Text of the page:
abandofbrothers Eastbourne was formed in January 2014, when a group of local men responded to an advert asking for mentors to help young, male ex-offenders in the local area.
The first group of mentors trained in late February, and by the summer there were enough men to run our first mentoring cycle. The group includes men from a wide variety of professions, including two teachers who have first-hand experience of working with teenagers in the Eastbourne community, and who see the challenges they face every day. Many of the young men have told us that before they joined abandofbrothers they felt trapped and alone in a system that didn’t care, with no role models or support to look up to.
We see ourselves very much a part of the wider Eastbourne Community and look for opportunities to be of service. In the last three years we have worked alongside many local organisations. These include: a planting project with Edible Eastbourne; feeding the elderly and revitalising green space for Eastbourne Homes; running a boxing programme in partnership with Eastbourne Boxing Club; providing a soup kitchen at Cornfield Tea Room over Christmas for local homeless people; and supporting the BoHo Light festival.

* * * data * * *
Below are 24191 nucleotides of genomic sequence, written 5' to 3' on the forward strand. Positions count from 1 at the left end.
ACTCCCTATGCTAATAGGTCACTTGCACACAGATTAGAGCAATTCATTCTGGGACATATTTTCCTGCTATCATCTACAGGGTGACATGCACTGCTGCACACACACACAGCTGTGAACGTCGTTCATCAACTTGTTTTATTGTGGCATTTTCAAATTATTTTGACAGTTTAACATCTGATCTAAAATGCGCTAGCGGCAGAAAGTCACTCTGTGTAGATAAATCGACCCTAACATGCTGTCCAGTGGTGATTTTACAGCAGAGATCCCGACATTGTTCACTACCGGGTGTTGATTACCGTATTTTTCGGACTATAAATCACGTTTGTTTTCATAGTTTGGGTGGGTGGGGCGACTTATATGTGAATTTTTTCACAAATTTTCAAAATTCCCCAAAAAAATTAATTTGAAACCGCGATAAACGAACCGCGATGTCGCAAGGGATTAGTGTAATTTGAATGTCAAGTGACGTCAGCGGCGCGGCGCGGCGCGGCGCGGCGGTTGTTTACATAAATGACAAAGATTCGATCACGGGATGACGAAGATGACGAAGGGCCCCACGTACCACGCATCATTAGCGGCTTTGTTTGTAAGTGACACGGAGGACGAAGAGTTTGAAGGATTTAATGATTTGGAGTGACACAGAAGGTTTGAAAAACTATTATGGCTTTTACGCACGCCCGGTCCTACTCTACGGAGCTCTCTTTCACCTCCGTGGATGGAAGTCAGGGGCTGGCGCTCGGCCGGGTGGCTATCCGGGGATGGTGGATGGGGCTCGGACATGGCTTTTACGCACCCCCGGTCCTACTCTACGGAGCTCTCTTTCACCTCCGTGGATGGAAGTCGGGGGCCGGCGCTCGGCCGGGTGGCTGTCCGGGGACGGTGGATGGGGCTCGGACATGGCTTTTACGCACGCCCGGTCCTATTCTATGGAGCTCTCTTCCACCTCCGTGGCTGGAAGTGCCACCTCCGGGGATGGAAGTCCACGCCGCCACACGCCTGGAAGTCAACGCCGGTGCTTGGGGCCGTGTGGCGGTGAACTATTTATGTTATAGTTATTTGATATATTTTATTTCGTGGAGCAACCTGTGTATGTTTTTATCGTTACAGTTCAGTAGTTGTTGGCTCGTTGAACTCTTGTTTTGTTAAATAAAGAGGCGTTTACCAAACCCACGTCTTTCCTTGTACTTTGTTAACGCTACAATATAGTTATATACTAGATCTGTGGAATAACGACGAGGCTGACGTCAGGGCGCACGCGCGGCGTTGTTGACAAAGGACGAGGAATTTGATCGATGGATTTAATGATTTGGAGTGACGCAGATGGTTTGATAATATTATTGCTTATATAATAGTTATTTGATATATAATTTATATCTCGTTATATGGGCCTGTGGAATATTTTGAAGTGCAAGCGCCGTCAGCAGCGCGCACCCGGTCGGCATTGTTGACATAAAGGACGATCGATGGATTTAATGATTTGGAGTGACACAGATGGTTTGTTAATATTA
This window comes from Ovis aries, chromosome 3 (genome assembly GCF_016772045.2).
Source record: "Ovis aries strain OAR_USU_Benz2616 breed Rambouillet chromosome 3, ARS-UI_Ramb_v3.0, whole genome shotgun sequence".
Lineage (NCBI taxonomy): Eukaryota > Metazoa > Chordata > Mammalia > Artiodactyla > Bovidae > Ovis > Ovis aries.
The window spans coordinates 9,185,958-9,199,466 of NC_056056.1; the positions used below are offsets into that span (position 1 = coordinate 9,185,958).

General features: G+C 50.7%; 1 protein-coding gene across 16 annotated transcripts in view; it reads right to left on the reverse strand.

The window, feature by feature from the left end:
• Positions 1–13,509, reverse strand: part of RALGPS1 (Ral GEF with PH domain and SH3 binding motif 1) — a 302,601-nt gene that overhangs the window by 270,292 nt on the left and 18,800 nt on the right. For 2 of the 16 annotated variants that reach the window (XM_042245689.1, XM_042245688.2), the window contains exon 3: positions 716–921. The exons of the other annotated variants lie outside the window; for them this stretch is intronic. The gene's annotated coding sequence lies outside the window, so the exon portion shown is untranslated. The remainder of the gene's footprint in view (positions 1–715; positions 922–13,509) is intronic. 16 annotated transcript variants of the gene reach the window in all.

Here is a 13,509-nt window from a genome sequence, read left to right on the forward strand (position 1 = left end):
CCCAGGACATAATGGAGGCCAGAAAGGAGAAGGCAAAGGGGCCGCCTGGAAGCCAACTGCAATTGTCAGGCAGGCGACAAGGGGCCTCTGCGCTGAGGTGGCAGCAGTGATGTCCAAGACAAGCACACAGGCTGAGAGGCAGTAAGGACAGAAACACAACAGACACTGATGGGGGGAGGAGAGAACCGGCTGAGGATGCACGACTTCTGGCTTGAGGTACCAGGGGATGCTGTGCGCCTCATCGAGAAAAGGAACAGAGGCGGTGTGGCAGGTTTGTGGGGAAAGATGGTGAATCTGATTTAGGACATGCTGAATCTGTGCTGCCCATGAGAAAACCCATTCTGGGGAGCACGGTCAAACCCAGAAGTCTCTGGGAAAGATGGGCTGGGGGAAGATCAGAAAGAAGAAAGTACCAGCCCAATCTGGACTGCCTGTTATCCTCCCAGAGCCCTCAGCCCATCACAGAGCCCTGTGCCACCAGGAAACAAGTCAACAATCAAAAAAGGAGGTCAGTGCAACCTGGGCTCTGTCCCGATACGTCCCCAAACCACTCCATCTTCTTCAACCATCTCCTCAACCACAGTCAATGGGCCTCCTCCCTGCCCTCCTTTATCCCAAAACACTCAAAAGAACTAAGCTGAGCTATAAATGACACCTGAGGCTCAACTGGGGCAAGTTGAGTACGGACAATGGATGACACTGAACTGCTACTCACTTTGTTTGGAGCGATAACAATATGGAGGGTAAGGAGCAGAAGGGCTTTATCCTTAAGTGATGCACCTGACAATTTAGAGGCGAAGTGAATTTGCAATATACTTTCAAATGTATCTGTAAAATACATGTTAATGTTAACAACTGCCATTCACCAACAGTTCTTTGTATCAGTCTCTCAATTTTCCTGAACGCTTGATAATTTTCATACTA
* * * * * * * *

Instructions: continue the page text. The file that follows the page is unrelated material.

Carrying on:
abandofbrothers Eastbourne has its own management committee who meet monthly. We benefit from being a part of the overall charity umbrella but have the flexibility to make the programme fit the specific circumstances and needs of Eastbourne.
In 2017, we are running two training weekends for mentors, as well as two Quest cycles in May and October. If you would like to contact us:
Project lead: James Wong – 07882 429 914
Operations: Andy Clark – 07710 300 769
The Eastbourne Herald (in fact the writer was abob’s Patrick McCurry) charts the trajectory of George Ross, 20, who was convicted for robbery after the death of his father, and the support that abob have given him in terms of different choices in his life. Nick Pharoah was his mentor.
The Guardian’s ‘Comment is Free’ section invited Abob’s CEO, Nathan Roberts, to write about why the prison crisis is happening. Nathan explains: “Young men don’t mature psychologically until their mid-20s. Condemning so many to the toxic environment of our jails is a recipe for re-offending and suicide” in a very strong piece.